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Blackfeet woman named Montana Corrections Department liaison

Helena, Montana (AP) 12-07

Myrna Kuka, who has worked in the corrections field for 22 years, is the new American Indian liaison for the Montana Department of Corrections, the agency said Monday.

Kuka, a member of the Blackfeet Tribe, takes over as the department’s fourth liaison Jan. 2. She replaces Jim Mason, who resigned in late August after almost three years in the job.

Corrections officials say the position is critical as the agency strives to meet Native cultural needs through appropriate offender programming in both community corrections services and secure facilities.

American Indians make up a “disproportionately large” segment of Montana’s offender population, accounting for about 18 percent of all inmates, the department said in a news release. In contrast, American Indians represent about 6.3 percent of the state’s total population.

Besides handling cultural issues within the corrections system, Kuka will work on new initiatives to boost the number of American Indian employees in the department, particularly among probation and parole officers.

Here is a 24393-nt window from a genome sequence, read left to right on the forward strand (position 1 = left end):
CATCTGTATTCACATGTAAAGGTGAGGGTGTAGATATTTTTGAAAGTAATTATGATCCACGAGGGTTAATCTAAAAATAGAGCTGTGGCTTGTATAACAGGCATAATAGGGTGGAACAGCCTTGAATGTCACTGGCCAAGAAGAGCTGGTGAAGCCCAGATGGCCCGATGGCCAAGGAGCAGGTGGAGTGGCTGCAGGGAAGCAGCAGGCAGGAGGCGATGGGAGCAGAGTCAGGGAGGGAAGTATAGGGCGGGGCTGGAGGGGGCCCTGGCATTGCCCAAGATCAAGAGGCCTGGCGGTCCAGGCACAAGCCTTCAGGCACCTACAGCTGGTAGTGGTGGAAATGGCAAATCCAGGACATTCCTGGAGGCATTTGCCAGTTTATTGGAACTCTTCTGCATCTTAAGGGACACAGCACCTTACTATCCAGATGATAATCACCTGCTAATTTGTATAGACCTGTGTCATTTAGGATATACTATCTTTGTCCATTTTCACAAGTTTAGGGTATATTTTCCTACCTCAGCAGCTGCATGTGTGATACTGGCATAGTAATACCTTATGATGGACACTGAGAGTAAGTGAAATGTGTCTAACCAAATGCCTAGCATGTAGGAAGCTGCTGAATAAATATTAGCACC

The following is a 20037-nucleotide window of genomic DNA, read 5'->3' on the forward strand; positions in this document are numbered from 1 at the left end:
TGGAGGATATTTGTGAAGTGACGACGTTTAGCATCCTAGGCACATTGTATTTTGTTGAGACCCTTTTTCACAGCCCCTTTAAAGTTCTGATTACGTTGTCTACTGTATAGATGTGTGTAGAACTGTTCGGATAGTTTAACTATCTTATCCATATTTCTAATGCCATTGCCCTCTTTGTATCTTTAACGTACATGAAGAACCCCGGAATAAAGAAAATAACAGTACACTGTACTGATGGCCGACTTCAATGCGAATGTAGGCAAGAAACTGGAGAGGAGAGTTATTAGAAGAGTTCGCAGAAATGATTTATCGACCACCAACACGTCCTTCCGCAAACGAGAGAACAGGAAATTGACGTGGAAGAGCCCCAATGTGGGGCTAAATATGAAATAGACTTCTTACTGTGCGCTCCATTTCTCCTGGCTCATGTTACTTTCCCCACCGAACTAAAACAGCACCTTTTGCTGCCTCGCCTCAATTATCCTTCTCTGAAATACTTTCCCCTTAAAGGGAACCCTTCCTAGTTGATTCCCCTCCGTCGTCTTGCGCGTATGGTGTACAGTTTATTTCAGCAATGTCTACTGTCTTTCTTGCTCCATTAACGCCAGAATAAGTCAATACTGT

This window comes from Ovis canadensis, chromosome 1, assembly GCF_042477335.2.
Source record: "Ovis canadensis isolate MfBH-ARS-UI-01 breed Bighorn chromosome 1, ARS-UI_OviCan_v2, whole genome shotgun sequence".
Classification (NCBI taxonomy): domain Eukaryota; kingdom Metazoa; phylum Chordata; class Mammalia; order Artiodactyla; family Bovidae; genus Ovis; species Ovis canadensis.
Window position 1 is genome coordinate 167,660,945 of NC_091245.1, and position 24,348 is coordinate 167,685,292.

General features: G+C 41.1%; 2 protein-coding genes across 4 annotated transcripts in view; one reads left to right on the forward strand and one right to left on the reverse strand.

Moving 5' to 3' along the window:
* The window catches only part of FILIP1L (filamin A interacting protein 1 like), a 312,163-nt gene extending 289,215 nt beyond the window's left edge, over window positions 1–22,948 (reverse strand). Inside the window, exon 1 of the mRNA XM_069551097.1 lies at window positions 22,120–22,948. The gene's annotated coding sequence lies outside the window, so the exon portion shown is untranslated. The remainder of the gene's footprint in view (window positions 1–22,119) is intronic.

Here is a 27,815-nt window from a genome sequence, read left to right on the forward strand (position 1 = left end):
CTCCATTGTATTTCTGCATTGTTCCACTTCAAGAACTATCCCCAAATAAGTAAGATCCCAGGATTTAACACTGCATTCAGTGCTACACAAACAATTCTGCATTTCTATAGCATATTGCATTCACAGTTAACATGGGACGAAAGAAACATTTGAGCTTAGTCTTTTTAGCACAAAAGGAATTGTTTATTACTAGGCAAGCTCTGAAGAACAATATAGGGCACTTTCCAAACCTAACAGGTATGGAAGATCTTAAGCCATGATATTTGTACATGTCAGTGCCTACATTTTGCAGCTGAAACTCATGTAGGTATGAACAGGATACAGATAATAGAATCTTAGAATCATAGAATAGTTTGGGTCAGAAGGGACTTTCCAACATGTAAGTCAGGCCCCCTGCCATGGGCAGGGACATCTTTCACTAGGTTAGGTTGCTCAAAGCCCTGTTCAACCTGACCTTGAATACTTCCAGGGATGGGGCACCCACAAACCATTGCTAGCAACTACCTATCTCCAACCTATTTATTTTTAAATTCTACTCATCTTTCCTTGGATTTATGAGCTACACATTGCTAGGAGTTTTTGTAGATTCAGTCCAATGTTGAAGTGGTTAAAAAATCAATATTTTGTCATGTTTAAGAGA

Kuka, 60, was born in Browning and holds a bachelor’s degree in native American human services and an associate’s degree in chemical dependency.

For the past year and a half, she has worked as the department’s first Native cultural officer, a position aimed at helping address the cultural and communication barriers encountered by Indian offenders, the release said.

“Myrna brings a strong understanding of the cultural needs of American Indian offenders within the correctional system,” said Steve Barry, administrator of the human resources division that includes Kuka’s office. “Through her work in development of the Native cultural officer program, she has built strong relationships with tribal and department officials and is widely respected for her work ethic and commitment to the department and native community.”

Kuka said she is looking forward to handling correctional issues on a statewide basis and resolving American Indian cultural problems that arise in the corrections system.

“This job is important in bridging the differences between cultures that show up as misunderstandings and communication gaps,” she said.

 

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